How To Cook Black Beans
So you want to know how to cook black beans? I’ll tell you. It’s quite easy, really.
Black beans basically need the same trick which most beans/legumes need.
See, most beans/legumes take hours to cook normally (The only exceptions I know of are lentils and mung beans). Easily two or three hours. I find this very frustrating personally, and the other trouble is that back when I did it like this, I often forgot about my beans. The water would boil off and they would burn, or some other such catastrophe would happen.
Or else I would get frustrated with how long they were taking to cook and just make do with half-cooked beans. Not fun.
There is a simple solution to this, so simple and effective I don’t really understand why more people don’t do it. The magic solution is: baking soda.
(You can also use a pressure cooker, but I don’t like that method. For more information on that, see: Black Beans Pressure Cooker)
For easy, soft, and quick-to-cook black beans, just follow these instructions.
1. Measure out your black beans. 1/2 a cup per person is usually enough for most recipes.
2. Place them in a large bowl and add water. How much water? Enough to cover the black beans quite well; I put in about double the volume or a bit more.
3. Add a teaspoon or so of baking soda (it doesn’t need to be exact, you can add two teaspoons if you are making black beans for ten people but other than that one teaspoon is likely enough). Mix briefly.
4. Leave to soak for approximately 8 hours. It can be for longer, but beware – if it’s for too long, or if the temperature is really hot, the beans could ferment. As a rule of thumb, 24 hours is the maximum for cool weather, and 8 hours should be okay in hot weather. If in doubt, you can leave them to soak in the fridge.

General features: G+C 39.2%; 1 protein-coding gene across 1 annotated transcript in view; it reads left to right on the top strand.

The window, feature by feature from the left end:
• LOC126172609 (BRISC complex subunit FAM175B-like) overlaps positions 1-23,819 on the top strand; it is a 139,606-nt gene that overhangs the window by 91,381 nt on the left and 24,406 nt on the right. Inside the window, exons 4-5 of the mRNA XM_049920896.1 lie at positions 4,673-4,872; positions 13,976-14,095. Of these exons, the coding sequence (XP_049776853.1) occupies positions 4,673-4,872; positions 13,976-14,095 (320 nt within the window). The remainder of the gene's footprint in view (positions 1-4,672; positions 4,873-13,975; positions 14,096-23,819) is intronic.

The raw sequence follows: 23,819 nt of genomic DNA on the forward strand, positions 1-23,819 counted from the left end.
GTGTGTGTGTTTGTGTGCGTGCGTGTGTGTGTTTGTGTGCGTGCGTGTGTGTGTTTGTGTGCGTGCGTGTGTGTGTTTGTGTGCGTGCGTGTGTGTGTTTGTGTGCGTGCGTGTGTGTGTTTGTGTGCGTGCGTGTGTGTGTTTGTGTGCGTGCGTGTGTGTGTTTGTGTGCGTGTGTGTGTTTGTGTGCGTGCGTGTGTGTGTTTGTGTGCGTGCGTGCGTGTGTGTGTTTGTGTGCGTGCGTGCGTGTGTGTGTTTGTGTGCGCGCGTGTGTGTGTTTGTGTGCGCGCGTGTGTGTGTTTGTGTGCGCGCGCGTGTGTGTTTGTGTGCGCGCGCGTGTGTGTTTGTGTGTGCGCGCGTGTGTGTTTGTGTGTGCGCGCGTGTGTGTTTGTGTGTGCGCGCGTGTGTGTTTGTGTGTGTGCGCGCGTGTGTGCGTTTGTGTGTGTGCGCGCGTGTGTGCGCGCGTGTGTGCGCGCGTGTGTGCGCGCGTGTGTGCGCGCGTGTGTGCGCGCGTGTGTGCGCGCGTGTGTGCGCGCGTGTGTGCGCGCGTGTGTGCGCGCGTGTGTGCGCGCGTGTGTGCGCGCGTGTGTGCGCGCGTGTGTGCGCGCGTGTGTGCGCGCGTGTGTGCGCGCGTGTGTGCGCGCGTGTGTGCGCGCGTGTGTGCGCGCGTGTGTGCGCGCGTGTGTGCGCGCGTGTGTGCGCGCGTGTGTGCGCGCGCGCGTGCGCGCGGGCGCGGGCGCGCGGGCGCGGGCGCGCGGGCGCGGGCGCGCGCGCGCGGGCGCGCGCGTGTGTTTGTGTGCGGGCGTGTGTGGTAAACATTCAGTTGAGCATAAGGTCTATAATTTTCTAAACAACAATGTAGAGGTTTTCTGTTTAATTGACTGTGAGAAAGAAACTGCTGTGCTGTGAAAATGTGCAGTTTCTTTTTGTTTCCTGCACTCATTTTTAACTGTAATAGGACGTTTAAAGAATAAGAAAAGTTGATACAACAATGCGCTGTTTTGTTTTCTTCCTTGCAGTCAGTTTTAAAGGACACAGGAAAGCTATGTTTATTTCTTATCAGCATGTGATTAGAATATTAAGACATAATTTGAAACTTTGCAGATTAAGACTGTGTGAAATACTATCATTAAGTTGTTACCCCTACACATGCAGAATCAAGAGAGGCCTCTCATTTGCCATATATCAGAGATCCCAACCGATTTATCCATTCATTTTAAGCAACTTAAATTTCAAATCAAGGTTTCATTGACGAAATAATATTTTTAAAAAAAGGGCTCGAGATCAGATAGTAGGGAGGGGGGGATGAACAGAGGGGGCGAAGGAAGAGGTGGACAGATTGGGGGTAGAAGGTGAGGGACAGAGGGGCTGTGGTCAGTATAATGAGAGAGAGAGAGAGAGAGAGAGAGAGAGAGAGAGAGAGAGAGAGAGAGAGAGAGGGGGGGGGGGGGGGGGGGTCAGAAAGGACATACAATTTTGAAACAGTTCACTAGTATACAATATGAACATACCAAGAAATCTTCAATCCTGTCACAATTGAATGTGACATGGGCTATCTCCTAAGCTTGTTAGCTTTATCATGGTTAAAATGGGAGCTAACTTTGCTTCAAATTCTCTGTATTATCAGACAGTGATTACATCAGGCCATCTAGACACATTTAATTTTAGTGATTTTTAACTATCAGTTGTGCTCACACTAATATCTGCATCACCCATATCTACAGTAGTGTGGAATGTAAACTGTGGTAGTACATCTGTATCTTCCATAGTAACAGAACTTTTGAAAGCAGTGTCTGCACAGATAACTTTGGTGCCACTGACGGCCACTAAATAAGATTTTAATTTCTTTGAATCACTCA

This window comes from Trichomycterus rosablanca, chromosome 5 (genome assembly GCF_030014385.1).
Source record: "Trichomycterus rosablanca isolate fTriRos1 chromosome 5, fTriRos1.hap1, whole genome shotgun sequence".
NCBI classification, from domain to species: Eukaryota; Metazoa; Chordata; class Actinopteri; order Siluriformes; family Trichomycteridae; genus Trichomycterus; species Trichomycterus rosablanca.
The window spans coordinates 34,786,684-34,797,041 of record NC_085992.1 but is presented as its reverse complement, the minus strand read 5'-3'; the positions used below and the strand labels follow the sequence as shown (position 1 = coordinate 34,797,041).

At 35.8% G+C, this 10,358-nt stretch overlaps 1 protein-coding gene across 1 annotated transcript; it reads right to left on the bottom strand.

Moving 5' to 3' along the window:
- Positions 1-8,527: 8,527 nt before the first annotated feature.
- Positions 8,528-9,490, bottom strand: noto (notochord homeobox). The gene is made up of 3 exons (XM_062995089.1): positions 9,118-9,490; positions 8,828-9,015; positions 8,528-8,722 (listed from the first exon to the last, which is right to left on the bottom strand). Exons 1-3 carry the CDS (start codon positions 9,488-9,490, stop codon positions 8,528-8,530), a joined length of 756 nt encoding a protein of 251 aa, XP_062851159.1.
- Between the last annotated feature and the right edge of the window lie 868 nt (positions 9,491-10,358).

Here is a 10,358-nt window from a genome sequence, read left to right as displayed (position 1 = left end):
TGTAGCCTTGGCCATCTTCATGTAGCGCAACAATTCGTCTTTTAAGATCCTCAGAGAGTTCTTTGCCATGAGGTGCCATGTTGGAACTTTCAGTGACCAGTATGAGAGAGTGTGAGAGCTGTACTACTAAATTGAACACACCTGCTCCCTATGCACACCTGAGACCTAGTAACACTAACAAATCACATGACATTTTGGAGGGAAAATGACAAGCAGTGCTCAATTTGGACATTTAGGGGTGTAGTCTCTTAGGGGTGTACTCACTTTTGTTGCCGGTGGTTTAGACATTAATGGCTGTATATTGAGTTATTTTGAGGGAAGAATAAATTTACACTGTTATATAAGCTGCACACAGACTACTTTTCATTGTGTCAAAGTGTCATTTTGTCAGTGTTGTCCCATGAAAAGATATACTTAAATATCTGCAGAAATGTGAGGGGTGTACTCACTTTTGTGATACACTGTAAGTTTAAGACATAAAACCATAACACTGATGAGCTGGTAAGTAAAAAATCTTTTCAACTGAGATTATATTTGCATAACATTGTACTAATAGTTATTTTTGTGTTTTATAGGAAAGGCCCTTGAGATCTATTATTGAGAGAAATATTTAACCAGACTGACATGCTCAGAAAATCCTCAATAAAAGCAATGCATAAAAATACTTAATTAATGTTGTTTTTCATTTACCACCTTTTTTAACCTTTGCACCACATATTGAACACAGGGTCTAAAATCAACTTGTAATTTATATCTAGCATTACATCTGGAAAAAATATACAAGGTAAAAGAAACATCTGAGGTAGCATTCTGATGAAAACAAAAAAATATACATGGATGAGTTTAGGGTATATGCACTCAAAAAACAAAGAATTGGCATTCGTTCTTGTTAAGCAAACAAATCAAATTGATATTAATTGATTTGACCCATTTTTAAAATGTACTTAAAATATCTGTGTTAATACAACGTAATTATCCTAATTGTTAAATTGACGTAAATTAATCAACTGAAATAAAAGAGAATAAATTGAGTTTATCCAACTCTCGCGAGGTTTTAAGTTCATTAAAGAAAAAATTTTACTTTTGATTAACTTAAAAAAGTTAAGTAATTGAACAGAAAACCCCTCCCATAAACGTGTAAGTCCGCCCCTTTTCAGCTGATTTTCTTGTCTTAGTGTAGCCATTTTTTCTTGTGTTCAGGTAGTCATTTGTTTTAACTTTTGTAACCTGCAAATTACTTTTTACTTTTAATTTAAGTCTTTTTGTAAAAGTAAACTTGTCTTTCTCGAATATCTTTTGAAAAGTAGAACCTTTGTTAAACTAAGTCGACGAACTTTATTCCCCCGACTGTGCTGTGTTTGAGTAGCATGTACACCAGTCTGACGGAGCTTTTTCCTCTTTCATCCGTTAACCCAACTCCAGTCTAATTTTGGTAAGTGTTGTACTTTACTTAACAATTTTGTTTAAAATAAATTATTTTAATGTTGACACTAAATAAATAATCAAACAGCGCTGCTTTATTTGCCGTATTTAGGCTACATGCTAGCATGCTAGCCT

5. Cook them! First, throw away the soaking water. Then, add them to a pot with enough water to cover, and boil. Put on the lid. Don’t add salt yet as this will slow the cooking. Simmer for 10 to 25 minutes.
Note: if you’re making a soup or a stew you might add other vegetables and seasonings at this stage. That’s fine, but bear in mind that as with most beans, black beans take much longer to cook in an acid environment. So avoid adding vinegar, lemon, lime, orange, or tomato to the mix until the black beans are done or almost done.
Tomato, although it doesn’t seem it, is very acidic!
6. At the 10 minute mark, use a fork to take out a black bean or two. Leave it on a board for about a minute to cool (or blow on it vigorously if you just can’t wait). Eat it. See if it is soft enough for your taste.
7. If it isn’t, repeat this process once every 5 minutes until you have reached the perfect level of tenderness.
8. Don’t throw the water away! The cooking water for black beans absorbs a lot of rich flavour and nutrients. You can keep it and use it as the base for a soup, black bean broth, or in any recipe that calls for vegetable stock (so long as you don’t mind the black colour). Or else, you can simply add salt to taste and drink as a soup as-is. It’s surprisingly good!
There you have it. How to cook black beans in eight simple steps.
But wait — what if you’re in a hurry? Well, you can cook the black beans without soaking. Just bear in mind it will take two hours or more, depending. (Depending on what? I hear some say it’s the hardness of the water you use). Add a pinch of baking soda to speed it up a little. It won’t be as good as soaking with baking soda, but it will help a bit. Just remember not to let the water boil off or the beans burn while you’re waiting. Cover it with a lid, and check it periodically to make sure it’s not boiling over. Use a timer to remind you if you need it.
Or you can buy a can of ready cooked black beans. Sure, it’s not a great solution. It will be less flavoursome, less nutrient rich, less environmentally friendly, and more expensive than cooking dry black beans. But you did ask.